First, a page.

[table]

Total, 987 206,000 208 29

The inhabitants are partly Italians, but principally Greeks. The Greek religion and Greek language are also most prevalent. The principal occupations are navigation, commerce and agriculture.

AUSTRIAN EMPIRE.

Situation and Extent.] The Austrian empire is comparatively •f modern origin, and at different periods has received variolic important augmentations. It embraces about one third of Germany, nearly a quarter of Italy, a portion of ancient Poland, the whole kingdom of Hungary, and several smaller states, and is thus inhabited by nations varying in their origin, language, religion and modes of lite, yet forming at the present day a firm and compact body politic. It is bouuded N. by Saxony, Prussia, the free city of Cracow, and the Russian empire; E. by Rus. sia and Turkey; S. by Turkey, the Adriatic sea, and the river Po, (which separates it from the States of the church, Modena and Parma;) W. by the kingdom of Sardinia, (from which it is separated by the river Tesino and Lago Maggiore) Switzerland and Bavaria. It extends from 42° 21' to 51° N. lat. and from 8° 30' o: 41' E. lon. The area is estimated at 267,674 square Inlies. Divisions.] The following table exhibits the size and population of the component parts of this great monarchy.

Countries, Square miles. Population. Pop. on - - a sq. m. I. German States, 80,894 9,482,000 117

1. Lower Austria or the Q Archdutchy of Austria, § 15,334 1,850,000 12B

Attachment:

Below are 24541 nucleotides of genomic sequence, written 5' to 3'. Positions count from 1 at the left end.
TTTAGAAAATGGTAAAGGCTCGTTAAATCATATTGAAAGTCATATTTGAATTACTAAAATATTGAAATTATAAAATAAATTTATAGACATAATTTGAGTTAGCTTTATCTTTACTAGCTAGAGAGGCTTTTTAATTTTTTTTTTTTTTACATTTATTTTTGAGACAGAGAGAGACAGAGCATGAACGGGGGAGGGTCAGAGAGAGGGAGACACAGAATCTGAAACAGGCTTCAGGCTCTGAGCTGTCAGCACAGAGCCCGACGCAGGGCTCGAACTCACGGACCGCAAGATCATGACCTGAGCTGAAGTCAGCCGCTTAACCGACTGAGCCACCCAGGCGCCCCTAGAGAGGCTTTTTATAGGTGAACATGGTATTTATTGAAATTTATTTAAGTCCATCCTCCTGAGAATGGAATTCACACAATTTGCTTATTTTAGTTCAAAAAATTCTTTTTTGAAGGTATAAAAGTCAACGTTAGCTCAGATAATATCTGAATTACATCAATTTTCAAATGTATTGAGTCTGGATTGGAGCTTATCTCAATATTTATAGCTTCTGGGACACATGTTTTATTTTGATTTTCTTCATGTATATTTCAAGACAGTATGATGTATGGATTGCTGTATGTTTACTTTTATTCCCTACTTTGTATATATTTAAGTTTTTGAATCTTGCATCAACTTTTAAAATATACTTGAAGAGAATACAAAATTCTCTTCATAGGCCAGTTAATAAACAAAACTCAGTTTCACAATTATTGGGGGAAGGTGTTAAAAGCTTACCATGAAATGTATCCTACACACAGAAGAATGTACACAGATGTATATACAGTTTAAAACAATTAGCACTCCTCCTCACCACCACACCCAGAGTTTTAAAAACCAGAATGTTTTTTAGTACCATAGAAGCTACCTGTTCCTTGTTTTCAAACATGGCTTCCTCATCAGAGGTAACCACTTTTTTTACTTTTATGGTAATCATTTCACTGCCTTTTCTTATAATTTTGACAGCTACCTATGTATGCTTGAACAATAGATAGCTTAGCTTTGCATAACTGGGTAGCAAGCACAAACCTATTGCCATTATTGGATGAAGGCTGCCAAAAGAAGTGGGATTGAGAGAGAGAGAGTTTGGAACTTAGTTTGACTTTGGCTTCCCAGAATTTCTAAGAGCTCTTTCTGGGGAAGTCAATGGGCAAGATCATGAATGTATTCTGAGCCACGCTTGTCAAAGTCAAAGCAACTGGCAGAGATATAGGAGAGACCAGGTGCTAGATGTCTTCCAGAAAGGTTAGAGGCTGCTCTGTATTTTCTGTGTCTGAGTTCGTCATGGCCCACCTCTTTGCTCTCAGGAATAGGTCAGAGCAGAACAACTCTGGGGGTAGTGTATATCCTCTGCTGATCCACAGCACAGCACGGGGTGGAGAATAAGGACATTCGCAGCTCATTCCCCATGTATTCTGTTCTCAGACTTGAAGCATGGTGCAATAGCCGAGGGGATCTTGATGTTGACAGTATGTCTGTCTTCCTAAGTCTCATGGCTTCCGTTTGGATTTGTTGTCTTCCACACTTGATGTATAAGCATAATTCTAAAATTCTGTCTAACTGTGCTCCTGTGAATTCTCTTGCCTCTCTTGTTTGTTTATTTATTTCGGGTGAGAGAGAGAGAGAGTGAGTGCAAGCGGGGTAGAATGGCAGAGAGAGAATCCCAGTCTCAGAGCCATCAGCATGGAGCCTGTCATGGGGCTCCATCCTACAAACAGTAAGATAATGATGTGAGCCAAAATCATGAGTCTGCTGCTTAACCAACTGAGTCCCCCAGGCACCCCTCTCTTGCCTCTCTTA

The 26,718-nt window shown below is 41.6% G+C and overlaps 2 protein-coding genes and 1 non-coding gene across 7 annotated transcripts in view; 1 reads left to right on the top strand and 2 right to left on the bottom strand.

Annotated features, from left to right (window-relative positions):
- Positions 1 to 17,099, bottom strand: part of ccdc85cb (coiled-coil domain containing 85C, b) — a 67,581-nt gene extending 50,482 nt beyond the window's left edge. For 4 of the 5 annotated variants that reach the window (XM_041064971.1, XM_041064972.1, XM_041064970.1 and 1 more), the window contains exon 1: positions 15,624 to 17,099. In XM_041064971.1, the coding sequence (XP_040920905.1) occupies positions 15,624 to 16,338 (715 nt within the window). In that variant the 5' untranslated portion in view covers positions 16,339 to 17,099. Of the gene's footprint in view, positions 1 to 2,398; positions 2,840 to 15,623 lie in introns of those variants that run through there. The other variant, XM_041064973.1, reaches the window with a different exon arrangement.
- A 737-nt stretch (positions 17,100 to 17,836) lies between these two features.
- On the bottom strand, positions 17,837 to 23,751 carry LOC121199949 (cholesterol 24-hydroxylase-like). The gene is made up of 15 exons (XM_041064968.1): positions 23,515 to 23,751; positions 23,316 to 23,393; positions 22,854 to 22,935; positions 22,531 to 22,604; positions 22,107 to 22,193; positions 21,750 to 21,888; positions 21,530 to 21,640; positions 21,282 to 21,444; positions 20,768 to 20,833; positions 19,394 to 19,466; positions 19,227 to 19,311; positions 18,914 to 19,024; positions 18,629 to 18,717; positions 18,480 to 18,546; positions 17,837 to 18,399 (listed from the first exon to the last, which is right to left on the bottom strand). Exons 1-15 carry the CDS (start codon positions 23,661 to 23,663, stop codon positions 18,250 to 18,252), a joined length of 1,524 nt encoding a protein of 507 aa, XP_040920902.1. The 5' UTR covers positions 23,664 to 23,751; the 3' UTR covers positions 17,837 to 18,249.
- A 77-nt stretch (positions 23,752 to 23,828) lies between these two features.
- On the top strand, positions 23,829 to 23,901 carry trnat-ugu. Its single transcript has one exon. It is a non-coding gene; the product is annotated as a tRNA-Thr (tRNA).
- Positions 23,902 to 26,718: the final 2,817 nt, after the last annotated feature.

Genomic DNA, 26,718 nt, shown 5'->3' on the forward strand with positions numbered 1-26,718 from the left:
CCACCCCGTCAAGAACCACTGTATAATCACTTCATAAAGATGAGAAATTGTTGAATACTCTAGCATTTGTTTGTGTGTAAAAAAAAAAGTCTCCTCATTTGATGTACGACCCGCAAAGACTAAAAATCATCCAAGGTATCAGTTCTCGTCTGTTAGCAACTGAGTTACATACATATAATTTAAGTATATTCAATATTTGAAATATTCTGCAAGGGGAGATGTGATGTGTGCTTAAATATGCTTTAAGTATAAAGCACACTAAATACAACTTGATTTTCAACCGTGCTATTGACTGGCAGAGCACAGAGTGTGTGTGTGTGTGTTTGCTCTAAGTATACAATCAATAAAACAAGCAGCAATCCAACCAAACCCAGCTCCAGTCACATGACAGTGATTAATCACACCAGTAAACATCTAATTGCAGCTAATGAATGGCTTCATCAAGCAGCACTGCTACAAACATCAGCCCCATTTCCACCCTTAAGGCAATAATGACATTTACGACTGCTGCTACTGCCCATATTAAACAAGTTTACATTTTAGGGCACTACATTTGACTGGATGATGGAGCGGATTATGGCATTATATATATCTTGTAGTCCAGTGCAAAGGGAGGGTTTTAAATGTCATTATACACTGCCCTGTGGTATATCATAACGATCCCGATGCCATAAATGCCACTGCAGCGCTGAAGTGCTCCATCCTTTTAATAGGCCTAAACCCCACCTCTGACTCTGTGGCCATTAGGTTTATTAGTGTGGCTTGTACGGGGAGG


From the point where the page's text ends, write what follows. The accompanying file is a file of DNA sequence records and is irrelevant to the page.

2. Inner Austria or Stiria, 8,800 795,000 90 3. The Kingdom of Illyria, 13,506 1,170,000 87 4. Upper Austria or the Tyrol, 11,448 747,000 65 5. Bohemia, 20,900 3,200,000 153 6. Moravia, 9,084 1,374,000 151 7. Austrian Silesia, 1,822 346,000 190

II. Aristrian Poland or the 33,638 3,778,000 112

Kingdom of Galicia,

III. The Hungarian States, 134,398 10,698,000 79 1. The kingdom of Hungary 88,660 7,515,000 85 2. Sclavonia, 6,776 528,000 78 3. Croatia, 8,272 650,000 78 4. Dalmatia, 6,050 305,000 50 5. Transylvania, 24,640 1,700,000 69

IV. Austrian Italy, - 18,290 4,014,000 219 1. The government of Milan, 8,340 2,082,000 248 2. The government of Venice, 9,950 - 1,932,000 194

Total, 267,674 27,972,000 105

Mountains.] The Carpathian mountains separate Hungary from Galicia, and Transylvania from Turkey. Branches proceed from the main range and encircle Transylvania on all sides as with a huge wall, through which there are 14 narrow passes, opening communications with the neighboring country. The highest summit in the range is the Lomnitz, 8,316 feet high. The Sudetic chain separates Moravia and Bohemia from Silesia and Saxony. The part between Silesia and Bohemia is called also the Riesengebirge mountains, and the part between Bohemia and Saxony the Erzgebirge or Metallic mountains. The Bohmerwald, or Bohemian Forest, is a chain of mountains separating Bohemia from Bavaria. The Alps proceeding in numerous branches from Switzerland, form the boundary between Germany and Italy, and under the names of Noric, Carnic and Julian Alps, overspread